Former prosecutor Tranquilli moves onto bench
Allegheny County's former top homicide prosecutor Mark V. Tranquilli took the oath of office on Friday to become a Common Pleas Court judge.
Tranquilli, 46, of Upper St. Clair will take the bench on Jan. 6, likely starting in the family division.
President Judge Jeffrey A. Manning conducted the ceremony.
Tranquilli took unpaid leave from the District Attorney's Office in March to run for office. He was the top vote-getter in the primary and general elections.
The father of three became a household name for the high-profile homicide cases he tried during two decades, including the prosecution of Richard Poplawski, the gunman who ambushed and killed three Pittsburgh police officers in Stanton Heights on April 4, 2009.
Newly-elected Judge Jennifer Satler was sworn in last Friday. Judge-elect Eleanor Bush will be sworn in on Monday.
TribLive commenting policy
You are solely responsible for your comments and by using TribLive.com you agree to our Terms of Service.
We moderate comments. Our goal is to provide substantive commentary for a general readership. By screening submissions, we provide a space where readers can share intelligent and informed commentary that enhances the quality of our news and information.
While most comments will be posted if they are on-topic and not abusive, moderating decisions are subjective. We will make them as carefully and consistently as we can. Because of the volume of reader comments, we cannot review individual moderation decisions with readers.
We value thoughtful comments representing a range of views that make their point quickly and politely. We make an effort to protect discussions from repeated comments â either by the same reader or different readers.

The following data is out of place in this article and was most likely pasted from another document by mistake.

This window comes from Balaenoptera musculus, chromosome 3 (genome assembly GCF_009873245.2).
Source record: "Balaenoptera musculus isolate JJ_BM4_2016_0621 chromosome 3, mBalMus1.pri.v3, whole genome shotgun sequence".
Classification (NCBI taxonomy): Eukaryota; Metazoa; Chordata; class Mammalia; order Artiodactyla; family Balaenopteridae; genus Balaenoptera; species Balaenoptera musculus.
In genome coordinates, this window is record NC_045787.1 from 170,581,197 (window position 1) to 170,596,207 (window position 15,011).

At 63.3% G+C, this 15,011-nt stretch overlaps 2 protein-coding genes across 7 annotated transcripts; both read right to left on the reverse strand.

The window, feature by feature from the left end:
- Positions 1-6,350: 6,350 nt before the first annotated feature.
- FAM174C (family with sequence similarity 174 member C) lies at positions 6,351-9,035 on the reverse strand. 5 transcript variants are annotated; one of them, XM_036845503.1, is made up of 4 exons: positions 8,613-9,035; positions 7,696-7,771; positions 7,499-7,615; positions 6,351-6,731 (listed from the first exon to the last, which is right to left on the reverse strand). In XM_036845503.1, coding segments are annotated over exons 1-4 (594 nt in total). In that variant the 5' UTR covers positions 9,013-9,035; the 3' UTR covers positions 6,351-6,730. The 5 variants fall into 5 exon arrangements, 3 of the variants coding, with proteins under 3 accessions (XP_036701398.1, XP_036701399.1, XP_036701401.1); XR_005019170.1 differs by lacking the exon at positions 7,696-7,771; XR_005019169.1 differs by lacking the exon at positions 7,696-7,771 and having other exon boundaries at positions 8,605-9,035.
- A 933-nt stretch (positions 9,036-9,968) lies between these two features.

We follow the same standards for taste as the daily newspaper. A few things we won't tolerate: personal attacks, obscenity, vulgarity, profanity (including expletives and letters followed by dashes), commercial promotion, impersonations, incoherence, proselytizing and SHOUTING. Don't include URLs to Web sites.
We do not edit comments. They are either approved or deleted. We reserve the right to edit a comment that is quoted or excerpted in an article. In this case, we may fix spelling and punctuation.
We welcome strong opinions and criticism of our work, but we don't want comments to become bogged down with discussions of our policies and we will moderate accordingly.
We appreciate it when readers and people quoted in articles or blog posts point out errors of fact or emphasis and will investigate all assertions. But these suggestions should be sent via e-mail. To avoid distracting other readers, we won't publish comments that suggest a correction. Instead, corrections will be made in a blog post or in an article.